King Abdullah has told Saudi editors to stop publishing pictures of women as they could make young men go astray, newspapers reported Tuesday.

The king's directive, made in a meeting with local editors, caused surprise as the monarch has been regarded a quiet reformer since he took office in the ultra-conservative country last August.

In recent months, newspapers have published pictures of women -- always wearing the traditional Muslim headscarf -- to illustrate stories with increasing regularity. Usually the stories have had to do with women's issues. The papers have also started publishing a range of views on causes that are not generally accepted in Saudi Arabia -- such as women having the right to drive and vote.

CountryWatch: Saudi Arabia

The king told editors on Monday night that publishing a woman's picture for the world to see was inappropriate.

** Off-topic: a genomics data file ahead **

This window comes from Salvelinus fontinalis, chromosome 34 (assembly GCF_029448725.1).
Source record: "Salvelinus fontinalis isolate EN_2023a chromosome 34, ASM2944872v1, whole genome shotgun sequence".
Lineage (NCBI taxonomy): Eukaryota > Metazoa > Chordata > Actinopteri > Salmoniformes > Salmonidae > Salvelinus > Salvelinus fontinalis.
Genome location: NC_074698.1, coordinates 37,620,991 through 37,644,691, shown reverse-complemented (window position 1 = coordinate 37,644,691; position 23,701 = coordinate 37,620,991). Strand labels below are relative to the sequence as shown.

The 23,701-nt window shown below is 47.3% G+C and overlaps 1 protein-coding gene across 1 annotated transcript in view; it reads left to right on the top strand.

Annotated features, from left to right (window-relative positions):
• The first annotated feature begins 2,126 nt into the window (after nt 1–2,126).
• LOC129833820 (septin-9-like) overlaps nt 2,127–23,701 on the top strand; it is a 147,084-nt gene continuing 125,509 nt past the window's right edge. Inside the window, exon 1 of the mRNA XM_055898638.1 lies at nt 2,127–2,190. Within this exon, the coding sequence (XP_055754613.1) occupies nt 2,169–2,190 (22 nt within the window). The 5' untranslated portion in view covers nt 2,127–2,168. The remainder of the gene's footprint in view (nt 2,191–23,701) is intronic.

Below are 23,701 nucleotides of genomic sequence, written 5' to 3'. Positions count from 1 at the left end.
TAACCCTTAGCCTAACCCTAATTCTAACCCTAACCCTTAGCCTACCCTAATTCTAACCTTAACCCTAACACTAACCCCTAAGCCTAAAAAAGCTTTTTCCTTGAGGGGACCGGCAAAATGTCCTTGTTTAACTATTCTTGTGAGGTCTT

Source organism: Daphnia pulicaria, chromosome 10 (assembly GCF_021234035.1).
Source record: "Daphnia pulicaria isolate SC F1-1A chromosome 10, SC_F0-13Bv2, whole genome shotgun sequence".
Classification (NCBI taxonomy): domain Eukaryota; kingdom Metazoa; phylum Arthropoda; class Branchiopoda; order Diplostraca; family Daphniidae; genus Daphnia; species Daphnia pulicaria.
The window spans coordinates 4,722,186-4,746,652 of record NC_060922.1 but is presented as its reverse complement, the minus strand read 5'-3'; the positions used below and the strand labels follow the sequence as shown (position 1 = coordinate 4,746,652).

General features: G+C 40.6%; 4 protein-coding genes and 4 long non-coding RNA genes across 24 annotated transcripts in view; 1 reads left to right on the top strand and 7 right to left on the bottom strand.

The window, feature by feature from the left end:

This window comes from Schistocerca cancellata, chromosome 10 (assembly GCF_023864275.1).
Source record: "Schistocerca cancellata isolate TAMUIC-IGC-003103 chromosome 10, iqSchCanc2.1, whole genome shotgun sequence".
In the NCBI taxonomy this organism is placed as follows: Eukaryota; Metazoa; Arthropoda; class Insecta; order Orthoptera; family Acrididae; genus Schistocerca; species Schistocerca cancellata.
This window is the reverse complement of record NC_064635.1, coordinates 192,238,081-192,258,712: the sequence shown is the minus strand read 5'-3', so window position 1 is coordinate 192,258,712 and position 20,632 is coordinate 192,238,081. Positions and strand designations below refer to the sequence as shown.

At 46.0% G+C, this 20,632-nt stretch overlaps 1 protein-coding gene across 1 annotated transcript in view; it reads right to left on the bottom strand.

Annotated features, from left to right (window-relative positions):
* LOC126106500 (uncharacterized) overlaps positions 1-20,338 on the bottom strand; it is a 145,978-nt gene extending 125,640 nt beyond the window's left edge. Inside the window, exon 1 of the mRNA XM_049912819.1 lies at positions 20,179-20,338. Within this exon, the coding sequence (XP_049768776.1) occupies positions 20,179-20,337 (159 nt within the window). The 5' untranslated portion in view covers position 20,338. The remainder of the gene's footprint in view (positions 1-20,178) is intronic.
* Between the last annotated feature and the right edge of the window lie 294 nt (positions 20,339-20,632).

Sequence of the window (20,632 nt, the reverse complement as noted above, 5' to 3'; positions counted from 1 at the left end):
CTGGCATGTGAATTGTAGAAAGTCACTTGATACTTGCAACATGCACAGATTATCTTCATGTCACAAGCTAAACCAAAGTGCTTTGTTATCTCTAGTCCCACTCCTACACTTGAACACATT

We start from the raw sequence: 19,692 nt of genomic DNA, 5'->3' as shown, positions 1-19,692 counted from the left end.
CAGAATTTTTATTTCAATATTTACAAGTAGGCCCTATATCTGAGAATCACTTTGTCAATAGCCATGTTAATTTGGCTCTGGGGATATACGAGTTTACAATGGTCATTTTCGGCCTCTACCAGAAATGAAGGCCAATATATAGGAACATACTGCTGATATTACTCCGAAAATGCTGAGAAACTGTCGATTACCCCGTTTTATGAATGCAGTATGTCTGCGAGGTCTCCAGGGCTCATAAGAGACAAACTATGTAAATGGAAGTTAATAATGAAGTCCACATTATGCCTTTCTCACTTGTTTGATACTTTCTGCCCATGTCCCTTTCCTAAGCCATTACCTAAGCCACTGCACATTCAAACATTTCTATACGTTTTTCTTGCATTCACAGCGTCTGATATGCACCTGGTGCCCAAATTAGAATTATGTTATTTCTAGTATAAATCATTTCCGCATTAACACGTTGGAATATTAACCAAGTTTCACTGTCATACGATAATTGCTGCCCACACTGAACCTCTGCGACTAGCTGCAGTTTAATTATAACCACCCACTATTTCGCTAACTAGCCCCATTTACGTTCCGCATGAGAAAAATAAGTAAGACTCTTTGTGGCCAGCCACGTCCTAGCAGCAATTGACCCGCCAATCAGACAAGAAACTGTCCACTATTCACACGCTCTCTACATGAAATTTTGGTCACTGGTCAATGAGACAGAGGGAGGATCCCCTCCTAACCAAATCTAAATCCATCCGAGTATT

"One must think, do they want their daughter, their sister, or their wife to appear in this way. Of course, no one would accept this," the newspaper Okaz quoted Abdullah as saying.

"The youth are driven by emotion ... and sometimes they can be lead astray. So, please, try to cut down on this," he said.

Although the king has broached topics -- such as women eventually acquiring driving licenses -- that were previously seen as nonstarters, his instruction to editors indicates that Islamic conservatives remain a powerful force in the kingdom and brake on reform.

The country adheres to a strict interpretation of Islamic law. Women are not allowed to vote and stand in municipal elections -- the only type of election permitted in the kingdom.

The king also called on editors to stop printing stories that portray the country in a negative light.

"Don't write anything that can be harmful to the country. Some reporters, they want to stand out and they end up going too far and this should not be allowed to happen," Abdullah said according to Okaz.

The king added that newspapers should ignore the foreign press, especially when what it publishes is "against Islam or against Arabs."

All media in Saudi Arabia are either state owned or state guided.